A sick and dying cockroach
traversing a wet cold roof
Old Man’s lot in life
is an empty lot

his mind made of mucilage
in a detritus of thoughts

eligible for citizenship
in a nightmare country
lying peacefully in agony

land mounds built away
from progress of waste

The sun slides silently back
Aurally and visually stunning
Promising a mourning rise

These hills have
Gary Mitchell eyes


Simon St. Laurent

Newton's Waste Materialization

Image Orthicon ― Immy ― Emmy

Sunday, June 2, 2024

Sunday Fun: Jimmy Kimmel Delights in Trump Camp

I don't watch these late-night shows, never have, but I have to admit that this segment above, from Jimmy Kimmel, is absolutely brilliant: satire in its purest late-night form.

Oh... in case you haven't guessed, Mr Kimmel pries expired Commander in Chief Donald Trump from an expired can of Chef Boyardee Beefaroni.

Pardon the imagery.


Saturday, June 1, 2024

The Great Aluminum Foil

"I've often wondered about the 2 distinct philosophies to space tech between the two superpowers. The US always seemed to be gunning for more and more complex systems of tech and machinery and the USSR seemed to be more leaning towards "good enough". I think they still use rocket tech that's over 40 years old. Hmmmm...."

The above was a response to my posting from June 7th, 2016, "Yes, Russia Did Win the Space Race. And How!" The comment prompted me to respond with some details. Rereading it a few days ago prompted me to do a minor edit and repost....

There is some truth to what you state.

The issue is much too complicated for summation through a few simple paragraphs.

But try, I shall.

The USSR's rocket scientists and engineers too went for "tech", but Soviet industry was not always up for the challenge. For instance, in the 1960s the thickest gauge of sheet aluminum that the Republic could produce was 13mm, causing major problems for their moonshot heavy-lift rocket, the N-1. This deficit meant that the skin of the rocket could not be used as an integral part of the fuel tank; separate internal tanks had to be made, adding to the overall tonnage. The completed assembly came in seriously overweight, which was a contributing problem for the space engineers in their attempt to deliver a substantial enough moon-landing vehicle.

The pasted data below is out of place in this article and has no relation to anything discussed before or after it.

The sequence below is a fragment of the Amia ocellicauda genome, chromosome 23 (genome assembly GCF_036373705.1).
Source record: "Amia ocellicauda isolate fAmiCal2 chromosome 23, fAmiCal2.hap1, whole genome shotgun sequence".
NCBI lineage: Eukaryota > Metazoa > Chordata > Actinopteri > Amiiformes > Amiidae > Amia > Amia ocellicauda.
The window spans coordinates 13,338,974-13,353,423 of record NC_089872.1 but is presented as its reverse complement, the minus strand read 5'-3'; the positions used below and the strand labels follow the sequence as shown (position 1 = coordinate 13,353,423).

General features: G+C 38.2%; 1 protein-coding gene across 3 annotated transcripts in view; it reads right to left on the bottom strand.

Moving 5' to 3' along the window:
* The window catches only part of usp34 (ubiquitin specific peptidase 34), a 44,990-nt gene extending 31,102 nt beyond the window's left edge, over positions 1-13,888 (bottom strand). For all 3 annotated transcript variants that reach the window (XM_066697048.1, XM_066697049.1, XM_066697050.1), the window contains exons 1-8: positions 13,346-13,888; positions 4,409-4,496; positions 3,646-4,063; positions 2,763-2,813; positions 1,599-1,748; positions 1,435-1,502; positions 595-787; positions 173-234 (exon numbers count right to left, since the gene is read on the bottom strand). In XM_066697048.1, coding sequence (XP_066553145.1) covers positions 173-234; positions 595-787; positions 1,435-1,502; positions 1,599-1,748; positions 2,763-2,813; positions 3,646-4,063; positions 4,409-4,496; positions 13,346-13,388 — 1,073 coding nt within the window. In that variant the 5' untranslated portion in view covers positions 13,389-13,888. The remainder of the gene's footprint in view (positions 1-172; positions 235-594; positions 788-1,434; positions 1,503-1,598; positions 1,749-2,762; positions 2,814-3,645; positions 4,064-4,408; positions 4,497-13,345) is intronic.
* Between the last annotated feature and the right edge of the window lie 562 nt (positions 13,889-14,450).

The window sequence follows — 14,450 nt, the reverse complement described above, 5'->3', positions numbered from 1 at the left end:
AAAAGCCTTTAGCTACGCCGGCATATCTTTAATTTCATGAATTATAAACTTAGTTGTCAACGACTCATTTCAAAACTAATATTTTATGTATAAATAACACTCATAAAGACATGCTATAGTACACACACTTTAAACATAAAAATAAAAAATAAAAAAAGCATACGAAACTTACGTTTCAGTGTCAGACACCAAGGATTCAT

The R-7 "Soyuz" rocket's ancestry can be traced back to the 1950s, but, of course, the booster and the Soyuz spacecraft itself have been modified many times since then. Yes, it works; wonderfully, dependably well.

The open market of the United States of America ― and much of the West ― definitely encourages great leaps in scientific and technological progress, but it is a myth that the engineers under the Soviet system were somehow backwards, unambitious, and perhaps best suited for reorienting bowling pins produced over the Ural Mountains.

Stone knives and bearskins, not.

You may be right when you say "good enough". Over-engineering is not optimal: the US space shuttle ― in hindsight a machine that was too complex, leading to a ridiculously expensive and often unwieldy program. Hard to believe, in a way, that the space shuttle is now history. (History won't be kind to the US space shuttle program, unfortunately.)